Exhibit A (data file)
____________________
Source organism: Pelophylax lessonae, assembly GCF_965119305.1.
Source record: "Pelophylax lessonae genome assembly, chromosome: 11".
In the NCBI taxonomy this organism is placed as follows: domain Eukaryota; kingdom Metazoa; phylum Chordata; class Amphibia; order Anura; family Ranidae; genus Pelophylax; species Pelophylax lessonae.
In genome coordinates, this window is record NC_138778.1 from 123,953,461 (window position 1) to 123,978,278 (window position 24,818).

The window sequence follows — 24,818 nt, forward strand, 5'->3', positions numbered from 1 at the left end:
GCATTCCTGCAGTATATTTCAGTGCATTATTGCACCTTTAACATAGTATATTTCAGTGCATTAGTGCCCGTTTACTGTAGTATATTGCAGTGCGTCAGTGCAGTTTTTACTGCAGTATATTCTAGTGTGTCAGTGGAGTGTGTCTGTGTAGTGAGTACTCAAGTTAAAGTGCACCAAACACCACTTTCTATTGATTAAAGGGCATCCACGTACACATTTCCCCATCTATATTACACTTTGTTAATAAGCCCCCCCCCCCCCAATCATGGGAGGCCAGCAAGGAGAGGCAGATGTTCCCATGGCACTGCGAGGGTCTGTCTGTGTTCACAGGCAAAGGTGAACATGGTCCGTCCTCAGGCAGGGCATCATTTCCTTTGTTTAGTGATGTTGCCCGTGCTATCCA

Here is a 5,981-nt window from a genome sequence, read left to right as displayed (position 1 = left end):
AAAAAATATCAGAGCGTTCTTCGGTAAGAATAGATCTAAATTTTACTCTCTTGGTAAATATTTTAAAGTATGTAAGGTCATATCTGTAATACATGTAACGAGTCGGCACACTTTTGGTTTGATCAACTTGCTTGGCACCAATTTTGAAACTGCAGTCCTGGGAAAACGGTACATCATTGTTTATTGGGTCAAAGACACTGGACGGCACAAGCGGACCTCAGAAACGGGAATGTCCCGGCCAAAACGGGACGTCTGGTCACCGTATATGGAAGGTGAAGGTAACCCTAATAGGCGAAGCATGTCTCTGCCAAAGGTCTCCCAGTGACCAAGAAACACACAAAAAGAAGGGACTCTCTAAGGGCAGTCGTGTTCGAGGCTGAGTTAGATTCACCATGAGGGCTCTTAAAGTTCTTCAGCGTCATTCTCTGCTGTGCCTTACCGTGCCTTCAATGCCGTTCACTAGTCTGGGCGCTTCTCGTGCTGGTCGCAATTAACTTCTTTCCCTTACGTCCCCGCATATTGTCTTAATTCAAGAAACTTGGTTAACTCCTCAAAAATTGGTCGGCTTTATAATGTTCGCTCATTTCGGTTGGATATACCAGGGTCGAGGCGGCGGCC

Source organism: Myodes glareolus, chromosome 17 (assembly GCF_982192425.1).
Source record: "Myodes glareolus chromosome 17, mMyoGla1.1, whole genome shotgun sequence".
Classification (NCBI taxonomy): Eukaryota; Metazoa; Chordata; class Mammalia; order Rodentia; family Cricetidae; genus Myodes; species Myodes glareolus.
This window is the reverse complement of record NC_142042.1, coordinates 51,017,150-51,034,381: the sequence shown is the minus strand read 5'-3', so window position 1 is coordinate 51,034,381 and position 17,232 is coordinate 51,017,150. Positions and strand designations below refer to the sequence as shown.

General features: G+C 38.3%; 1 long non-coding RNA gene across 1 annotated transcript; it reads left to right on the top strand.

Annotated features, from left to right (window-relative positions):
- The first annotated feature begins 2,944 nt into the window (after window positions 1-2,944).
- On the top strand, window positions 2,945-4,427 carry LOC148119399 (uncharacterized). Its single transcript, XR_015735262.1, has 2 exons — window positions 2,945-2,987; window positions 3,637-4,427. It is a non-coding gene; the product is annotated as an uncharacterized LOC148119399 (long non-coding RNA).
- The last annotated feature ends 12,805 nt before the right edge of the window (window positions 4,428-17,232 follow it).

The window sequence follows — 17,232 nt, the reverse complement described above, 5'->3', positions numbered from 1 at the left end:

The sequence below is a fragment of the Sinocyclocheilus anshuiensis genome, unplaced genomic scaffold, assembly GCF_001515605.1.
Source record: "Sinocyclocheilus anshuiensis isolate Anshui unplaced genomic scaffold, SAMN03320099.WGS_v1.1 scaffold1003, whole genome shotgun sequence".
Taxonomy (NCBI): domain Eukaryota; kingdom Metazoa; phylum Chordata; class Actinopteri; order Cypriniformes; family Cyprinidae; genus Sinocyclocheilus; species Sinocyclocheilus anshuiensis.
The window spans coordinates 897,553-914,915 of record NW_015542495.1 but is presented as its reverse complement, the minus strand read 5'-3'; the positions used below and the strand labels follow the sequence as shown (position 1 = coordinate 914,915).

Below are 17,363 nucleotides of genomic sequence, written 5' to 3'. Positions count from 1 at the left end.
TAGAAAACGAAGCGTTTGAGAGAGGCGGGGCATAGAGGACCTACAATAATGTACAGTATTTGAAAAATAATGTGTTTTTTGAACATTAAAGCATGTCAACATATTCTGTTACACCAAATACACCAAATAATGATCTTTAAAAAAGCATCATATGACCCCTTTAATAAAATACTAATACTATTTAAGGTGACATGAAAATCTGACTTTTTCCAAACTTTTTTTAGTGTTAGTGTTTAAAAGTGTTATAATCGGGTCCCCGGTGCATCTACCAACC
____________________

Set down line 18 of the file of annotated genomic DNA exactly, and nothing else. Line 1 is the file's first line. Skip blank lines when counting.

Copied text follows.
The window sequence follows — 17,232 nt, the reverse complement described above, 5'->3', positions numbered from 1 at the left end: